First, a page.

“Alpacas love to roll, so the hair gets matted,” Dave says, “so that opens it up.”
Next, the two fiber separators and dehairers — each costs about $40,000 — get rid of the vegetation and course fiber to prepare the finer wool for the carder. The carder aligns the fiber so it’s all in a row, thus producing the roving.
“The hand-spinner will take that and put it on a spinning wheel and make yarn,” Dave says.
The draw frames stretch and pull the fiber. This creates a consistent thickness, so the spinning machines can spin the uniform yarn that Michaelin told me won’t sell on Etsy, where her clients like a more handmade look.
After pointing out the spinner, the plier (which creates a two-ply yarn), the steamer (which sets the twist created by the plier), the cone-winder, and the skein-winder, Dave pulls a large plastic bag from a shelf. It’s stuffed with skeins of yarn. The outside of the bag is marked with the name “Maggie” and other details.
“We pack it up for the customer so it’s all ready to go,” he says. “If they tell us what animal, it [becomes] a great marketing tool for them, because people can sell their animals by saying, ‘This is what Maggie produces.’”
Davies won’t give actual numbers about how much the family business makes per year, but he does say that, since they opened the mill in 2003, “every year, [our income] has grown. I would say by, percentage-wise, at least 10–15 percent.”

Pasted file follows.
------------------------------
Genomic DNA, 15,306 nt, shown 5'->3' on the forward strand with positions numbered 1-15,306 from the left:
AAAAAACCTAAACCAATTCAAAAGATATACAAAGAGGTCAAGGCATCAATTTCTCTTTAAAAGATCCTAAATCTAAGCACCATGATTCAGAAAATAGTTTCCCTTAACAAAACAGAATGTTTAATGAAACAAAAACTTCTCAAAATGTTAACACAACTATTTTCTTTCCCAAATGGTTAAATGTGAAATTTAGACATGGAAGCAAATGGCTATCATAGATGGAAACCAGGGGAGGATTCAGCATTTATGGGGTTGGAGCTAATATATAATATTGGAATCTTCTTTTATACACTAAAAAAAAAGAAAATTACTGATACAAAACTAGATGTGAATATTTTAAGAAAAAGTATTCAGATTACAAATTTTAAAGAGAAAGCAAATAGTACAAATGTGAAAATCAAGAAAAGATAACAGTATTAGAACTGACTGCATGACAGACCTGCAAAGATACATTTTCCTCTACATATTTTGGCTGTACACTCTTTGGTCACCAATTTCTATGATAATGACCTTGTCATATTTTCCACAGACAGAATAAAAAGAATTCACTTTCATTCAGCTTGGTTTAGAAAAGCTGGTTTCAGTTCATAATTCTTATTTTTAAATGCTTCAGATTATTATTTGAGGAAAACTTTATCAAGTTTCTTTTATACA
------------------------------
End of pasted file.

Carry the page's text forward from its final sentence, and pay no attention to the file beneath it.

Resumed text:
Barbara, who has rejoined us during a lull in the afternoon’s onslaught of open-house visitors, says, “Let’s just say it’s what most people can’t live on because they have too much debt.”
Back at Friedlen’s Ramona ranch on a Sunday afternoon, she regales me on this second visit with stories of lamb births and knitting groups. She walks me through her pasture again and through her 3000-square-foot house fruitily scented with air fresheners. I’d never guess she has seven cats, if they weren’t all underfoot and scurrying past. She shows me the just-washed wool on the picnic table on her back deck and her storage room stacked with clear plastic boxes full of fleeces.
Her husband, Rich, watches as she grabs a plastic bag set near the sliding-glass door in the kitchen, to show me a recently washed black-and-silver fleece.
“Who’s that?” he asks, referring not to me, but to the wool in the bag.
“Fish,” she says, referring to one of the Lincoln sheep out in the yard.
I smile and nod, as if I remember.
A moment later, when I ask to go back out to the yard to see little Tina one last time before I leave, Friedlen gets a gleam in her eye and opens her mouth to speak. I head her off before she can get a word out.
“I know, everyone should have three alpacas in their backyard,” I say. “But I live in a condo.”
She narrows her eyes at me, sighs, and says, “Okay then, you’re off the hook.”
For more, read author Elizabeth Salaam's Backstory